Thursday, December 20, 2012

Gurinder Mand Pleads Guilty to Conspiracy to Commit Health Care Fraud


SAN JOSE, CA—Gurinder Mand pleaded guilty in federal court in San Jose on December 12, 2012, to conspiracy to commit health care fraud, United States Attorney Melinda Haag announced.

In pleading guilty, Mand admitted she knowingly and willfully conspired with the former owner of EZ Step pharmacy and others to submit false and fraudulent claims to health care benefit programs, including Medicare, Medi-Cal, and private insurance companies. The false and fraudulent claims included (1) seeking reimbursement for claims without prescriptions and by fabricating prescriptions and forging signatures of physicians on prescriptions; and (2) seeking reimbursement for the cost of licensed durable medical equipment (DME) and related prescription medications, benefits, items, and services, including by fabricating DME authorizations, certificates of medical necessity, and related documents, and forging the signatures of physicians and other authorized health care providers of beneficiaries on these documents.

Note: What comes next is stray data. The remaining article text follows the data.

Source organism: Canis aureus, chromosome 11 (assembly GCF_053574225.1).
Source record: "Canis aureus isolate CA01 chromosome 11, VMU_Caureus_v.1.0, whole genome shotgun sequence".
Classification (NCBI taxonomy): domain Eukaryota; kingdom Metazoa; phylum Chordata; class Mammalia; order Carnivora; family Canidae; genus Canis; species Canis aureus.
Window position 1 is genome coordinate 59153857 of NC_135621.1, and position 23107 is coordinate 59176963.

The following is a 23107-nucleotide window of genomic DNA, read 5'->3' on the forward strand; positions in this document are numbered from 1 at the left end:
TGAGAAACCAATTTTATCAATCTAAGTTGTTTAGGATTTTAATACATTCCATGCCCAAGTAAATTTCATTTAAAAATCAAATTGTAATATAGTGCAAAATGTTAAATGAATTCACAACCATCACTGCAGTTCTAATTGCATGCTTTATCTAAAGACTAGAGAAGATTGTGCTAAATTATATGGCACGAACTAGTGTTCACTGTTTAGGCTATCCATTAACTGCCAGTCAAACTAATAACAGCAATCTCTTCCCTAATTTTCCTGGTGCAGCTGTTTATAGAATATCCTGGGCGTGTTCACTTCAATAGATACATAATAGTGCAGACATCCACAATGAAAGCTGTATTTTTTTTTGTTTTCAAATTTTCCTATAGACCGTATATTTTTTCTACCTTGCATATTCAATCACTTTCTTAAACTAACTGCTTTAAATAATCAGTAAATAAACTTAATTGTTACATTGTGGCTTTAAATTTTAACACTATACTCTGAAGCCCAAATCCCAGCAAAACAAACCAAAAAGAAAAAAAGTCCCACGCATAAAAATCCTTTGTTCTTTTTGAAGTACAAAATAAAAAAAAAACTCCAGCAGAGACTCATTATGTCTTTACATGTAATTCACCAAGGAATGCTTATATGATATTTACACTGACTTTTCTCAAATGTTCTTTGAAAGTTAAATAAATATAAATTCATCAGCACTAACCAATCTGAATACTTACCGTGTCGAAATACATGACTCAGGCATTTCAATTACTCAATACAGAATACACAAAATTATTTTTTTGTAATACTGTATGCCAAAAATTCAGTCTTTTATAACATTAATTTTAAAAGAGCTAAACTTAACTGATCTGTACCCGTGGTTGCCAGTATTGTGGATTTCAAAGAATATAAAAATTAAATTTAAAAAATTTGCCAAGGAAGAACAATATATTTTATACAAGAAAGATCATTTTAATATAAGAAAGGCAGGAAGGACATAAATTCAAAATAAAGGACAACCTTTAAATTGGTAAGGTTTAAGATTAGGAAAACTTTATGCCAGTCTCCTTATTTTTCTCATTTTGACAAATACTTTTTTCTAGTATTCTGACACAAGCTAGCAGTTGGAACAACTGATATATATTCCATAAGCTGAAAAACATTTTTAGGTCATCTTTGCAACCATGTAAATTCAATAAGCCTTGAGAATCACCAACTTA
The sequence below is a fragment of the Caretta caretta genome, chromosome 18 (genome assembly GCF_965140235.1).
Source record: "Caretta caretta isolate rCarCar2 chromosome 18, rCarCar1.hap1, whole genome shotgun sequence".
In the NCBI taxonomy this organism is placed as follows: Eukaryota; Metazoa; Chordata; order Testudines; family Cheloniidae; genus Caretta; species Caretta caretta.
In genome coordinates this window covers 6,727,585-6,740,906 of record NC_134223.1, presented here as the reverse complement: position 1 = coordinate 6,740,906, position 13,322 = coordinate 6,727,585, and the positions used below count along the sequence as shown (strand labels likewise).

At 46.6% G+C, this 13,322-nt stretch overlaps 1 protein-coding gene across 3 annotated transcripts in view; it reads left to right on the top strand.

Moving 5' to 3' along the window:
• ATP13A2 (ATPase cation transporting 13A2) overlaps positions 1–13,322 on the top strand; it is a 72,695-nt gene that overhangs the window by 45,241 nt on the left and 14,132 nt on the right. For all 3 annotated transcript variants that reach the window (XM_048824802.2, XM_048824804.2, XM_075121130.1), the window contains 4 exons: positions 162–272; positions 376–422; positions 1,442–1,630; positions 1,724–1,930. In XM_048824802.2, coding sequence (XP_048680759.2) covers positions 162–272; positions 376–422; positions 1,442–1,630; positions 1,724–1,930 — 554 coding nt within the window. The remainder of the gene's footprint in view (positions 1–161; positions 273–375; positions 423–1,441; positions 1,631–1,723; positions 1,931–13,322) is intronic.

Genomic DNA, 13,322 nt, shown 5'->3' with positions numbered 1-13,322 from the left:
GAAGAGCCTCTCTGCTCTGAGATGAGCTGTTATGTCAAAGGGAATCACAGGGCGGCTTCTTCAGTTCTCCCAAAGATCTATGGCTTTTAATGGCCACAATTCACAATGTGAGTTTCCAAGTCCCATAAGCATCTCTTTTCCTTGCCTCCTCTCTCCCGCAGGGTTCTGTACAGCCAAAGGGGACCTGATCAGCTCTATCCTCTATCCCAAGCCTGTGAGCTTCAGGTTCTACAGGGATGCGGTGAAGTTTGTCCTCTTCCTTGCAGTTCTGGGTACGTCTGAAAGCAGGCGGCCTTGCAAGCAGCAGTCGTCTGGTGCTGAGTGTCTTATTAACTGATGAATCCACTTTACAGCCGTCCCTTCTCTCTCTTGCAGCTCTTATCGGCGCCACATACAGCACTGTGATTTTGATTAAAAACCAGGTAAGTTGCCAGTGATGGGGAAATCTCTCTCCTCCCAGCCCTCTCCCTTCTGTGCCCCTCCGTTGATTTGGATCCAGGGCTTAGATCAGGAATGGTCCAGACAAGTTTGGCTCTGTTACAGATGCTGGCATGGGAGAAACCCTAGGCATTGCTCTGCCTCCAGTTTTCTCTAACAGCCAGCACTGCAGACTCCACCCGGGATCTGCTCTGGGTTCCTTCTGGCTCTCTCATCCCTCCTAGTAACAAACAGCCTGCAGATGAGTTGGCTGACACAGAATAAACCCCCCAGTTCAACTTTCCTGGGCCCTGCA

Mand, 29, of San Jose, was indicted by a federal grand jury on June 30, 2011. She was charged with one count of conspiracy to commit health care fraud, in violation of 18 U.S.C. § 1349; six counts of heath care fraud, in violation of 18 U.S.C. § 1347; and two counts of obstruction of criminal investigation of health care investigations, in violation of 18 U.S.C. § 1518. Under the plea agreement, Mand pled guilty to one count of conspiracy to commit health care fraud.

The sentencing of Mand is scheduled for April 3, 2013, at 9 a.m. before United States District Court Judge Lucy H. Koh in San Jose. The maximum statutory penalty for violation of conspiracy to commit health care fraud, in violation of 18 U.S.C. § 1349, is 10 years in prison; a fine of $250,000 or twice the gross gain or loss, which ever is greater; a term of supervised release of three years; and restitution. However, any sentence following conviction would be imposed by the court after consideration of the U.S. Sentencing Guidelines and the federal statute governing the imposition of a sentence, 18 U.S.C. § 3553.

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